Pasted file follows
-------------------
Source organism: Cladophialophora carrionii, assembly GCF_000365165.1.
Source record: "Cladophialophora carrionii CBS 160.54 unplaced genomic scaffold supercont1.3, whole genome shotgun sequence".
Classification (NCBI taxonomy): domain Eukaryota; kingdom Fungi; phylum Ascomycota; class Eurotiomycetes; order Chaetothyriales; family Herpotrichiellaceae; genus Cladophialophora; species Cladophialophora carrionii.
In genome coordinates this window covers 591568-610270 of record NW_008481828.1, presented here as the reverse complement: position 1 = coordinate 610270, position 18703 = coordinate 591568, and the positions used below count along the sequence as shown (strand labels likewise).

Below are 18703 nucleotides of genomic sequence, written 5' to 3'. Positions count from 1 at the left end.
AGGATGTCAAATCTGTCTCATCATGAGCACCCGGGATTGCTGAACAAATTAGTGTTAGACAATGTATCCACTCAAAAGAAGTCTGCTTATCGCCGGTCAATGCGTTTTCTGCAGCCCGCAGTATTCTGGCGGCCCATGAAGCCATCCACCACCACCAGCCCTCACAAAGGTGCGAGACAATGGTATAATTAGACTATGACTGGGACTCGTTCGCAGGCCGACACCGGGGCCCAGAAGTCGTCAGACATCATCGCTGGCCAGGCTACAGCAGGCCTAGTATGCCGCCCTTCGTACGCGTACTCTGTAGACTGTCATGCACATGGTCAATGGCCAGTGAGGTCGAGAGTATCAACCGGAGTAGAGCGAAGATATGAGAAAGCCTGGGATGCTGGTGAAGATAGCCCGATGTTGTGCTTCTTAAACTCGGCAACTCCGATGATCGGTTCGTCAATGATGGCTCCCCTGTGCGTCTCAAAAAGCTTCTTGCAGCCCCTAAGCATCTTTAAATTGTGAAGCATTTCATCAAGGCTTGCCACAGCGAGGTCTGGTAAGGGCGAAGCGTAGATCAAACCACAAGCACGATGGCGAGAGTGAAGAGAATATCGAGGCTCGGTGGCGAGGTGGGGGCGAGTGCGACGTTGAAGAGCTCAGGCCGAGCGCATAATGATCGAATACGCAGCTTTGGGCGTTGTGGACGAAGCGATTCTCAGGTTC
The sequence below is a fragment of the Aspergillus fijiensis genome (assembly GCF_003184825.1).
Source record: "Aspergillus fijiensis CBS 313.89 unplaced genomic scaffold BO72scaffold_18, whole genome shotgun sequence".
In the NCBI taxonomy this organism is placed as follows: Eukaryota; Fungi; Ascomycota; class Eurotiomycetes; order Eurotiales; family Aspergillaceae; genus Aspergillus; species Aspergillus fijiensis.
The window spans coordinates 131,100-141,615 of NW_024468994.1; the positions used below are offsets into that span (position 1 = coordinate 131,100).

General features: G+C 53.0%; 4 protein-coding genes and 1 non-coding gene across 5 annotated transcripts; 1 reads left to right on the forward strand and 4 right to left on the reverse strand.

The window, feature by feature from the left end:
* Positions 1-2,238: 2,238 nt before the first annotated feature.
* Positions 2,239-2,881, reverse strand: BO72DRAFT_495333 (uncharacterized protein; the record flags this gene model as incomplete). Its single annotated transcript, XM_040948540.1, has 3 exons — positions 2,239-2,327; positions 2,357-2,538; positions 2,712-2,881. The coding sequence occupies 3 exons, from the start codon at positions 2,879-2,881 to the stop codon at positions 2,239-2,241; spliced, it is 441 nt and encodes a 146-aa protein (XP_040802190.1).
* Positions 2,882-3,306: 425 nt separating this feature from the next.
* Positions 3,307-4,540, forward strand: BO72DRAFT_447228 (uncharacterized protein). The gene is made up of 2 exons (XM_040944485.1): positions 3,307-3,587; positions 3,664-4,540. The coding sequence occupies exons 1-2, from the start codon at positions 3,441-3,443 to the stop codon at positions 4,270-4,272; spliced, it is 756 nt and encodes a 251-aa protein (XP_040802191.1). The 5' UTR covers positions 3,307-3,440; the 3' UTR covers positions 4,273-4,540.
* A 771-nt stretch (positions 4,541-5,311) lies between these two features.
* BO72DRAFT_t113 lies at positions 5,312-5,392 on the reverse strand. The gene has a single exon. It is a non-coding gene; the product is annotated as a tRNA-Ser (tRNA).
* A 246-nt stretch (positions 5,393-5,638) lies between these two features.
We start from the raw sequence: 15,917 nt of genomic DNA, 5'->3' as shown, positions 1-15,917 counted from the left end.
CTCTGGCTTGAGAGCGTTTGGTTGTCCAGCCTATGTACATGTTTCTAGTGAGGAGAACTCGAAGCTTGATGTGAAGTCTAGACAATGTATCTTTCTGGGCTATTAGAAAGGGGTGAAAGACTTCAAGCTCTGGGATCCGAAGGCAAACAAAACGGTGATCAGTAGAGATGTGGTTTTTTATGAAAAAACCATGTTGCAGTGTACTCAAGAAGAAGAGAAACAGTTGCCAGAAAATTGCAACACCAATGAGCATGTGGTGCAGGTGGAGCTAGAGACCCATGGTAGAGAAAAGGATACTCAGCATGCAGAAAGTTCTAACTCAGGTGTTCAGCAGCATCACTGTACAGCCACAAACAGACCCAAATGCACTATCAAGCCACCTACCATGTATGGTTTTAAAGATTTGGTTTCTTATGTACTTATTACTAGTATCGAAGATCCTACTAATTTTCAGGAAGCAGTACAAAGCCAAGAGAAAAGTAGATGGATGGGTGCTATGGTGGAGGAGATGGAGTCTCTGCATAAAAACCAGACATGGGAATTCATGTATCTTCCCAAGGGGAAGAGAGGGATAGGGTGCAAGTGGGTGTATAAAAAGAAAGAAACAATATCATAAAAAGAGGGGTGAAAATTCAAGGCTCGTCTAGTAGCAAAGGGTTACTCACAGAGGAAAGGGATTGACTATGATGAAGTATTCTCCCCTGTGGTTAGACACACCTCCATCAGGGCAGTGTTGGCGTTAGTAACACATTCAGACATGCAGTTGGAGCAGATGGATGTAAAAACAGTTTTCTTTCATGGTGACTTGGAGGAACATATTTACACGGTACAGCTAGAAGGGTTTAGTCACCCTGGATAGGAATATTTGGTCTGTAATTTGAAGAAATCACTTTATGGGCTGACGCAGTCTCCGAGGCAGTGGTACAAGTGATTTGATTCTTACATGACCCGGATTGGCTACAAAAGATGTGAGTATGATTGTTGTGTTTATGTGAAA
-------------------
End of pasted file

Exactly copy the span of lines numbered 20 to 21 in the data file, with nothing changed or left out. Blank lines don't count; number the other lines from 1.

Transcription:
We start from the raw sequence: 15,917 nt of genomic DNA, 5'->3' as shown, positions 1-15,917 counted from the left end.
CTCTGGCTTGAGAGCGTTTGGTTGTCCAGCCTATGTACATGTTTCTAGTGAGGAGAACTCGAAGCTTGATGTGAAGTCTAGACAATGTATCTTTCTGGGCTATTAGAAAGGGGTGAAAGACTTCAAGCTCTGGGATCCGAAGGCAAACAAAACGGTGATCAGTAGAGATGTGGTTTTTTATGAAAAAACCATGTTGCAGTGTACTCAAGAAGAAGAGAAACAGTTGCCAGAAAATTGCAACACCAATGAGCATGTGGTGCAGGTGGAGCTAGAGACCCATGGTAGAGAAAAGGATACTCAGCATGCAGAAAGTTCTAACTCAGGTGTTCAGCAGCATCACTGTACAGCCACAAACAGACCCAAATGCACTATCAAGCCACCTACCATGTATGGTTTTAAAGATTTGGTTTCTTATGTACTTATTACTAGTATCGAAGATCCTACTAATTTTCAGGAAGCAGTACAAAGCCAAGAGAAAAGTAGATGGATGGGTGCTATGGTGGAGGAGATGGAGTCTCTGCATAAAAACCAGACATGGGAATTCATGTATCTTCCCAAGGGGAAGAGAGGGATAGGGTGCAAGTGGGTGTATAAAAAGAAAGAAACAATATCATAAAAAGAGGGGTGAAAATTCAAGGCTCGTCTAGTAGCAAAGGGTTACTCACAGAGGAAAGGGATTGACTATGATGAAGTATTCTCCCCTGTGGTTAGACACACCTCCATCAGGGCAGTGTTGGCGTTAGTAACACATTCAGACATGCAGTTGGAGCAGATGGATGTAAAAACAGTTTTCTTTCATGGTGACTTGGAGGAACATATTTACACGGTACAGCTAGAAGGGTTTAGTCACCCTGGATAGGAATATTTGGTCTGTAATTTGAAGAAATCACTTTATGGGCTGACGCAGTCTCCGAGGCAGTGGTACAAGTGATTTGATTCTTACATGACCCGGATTGGCTACAAAAGATGTGAGTATGATTGTTGTGTTTATGTGAAA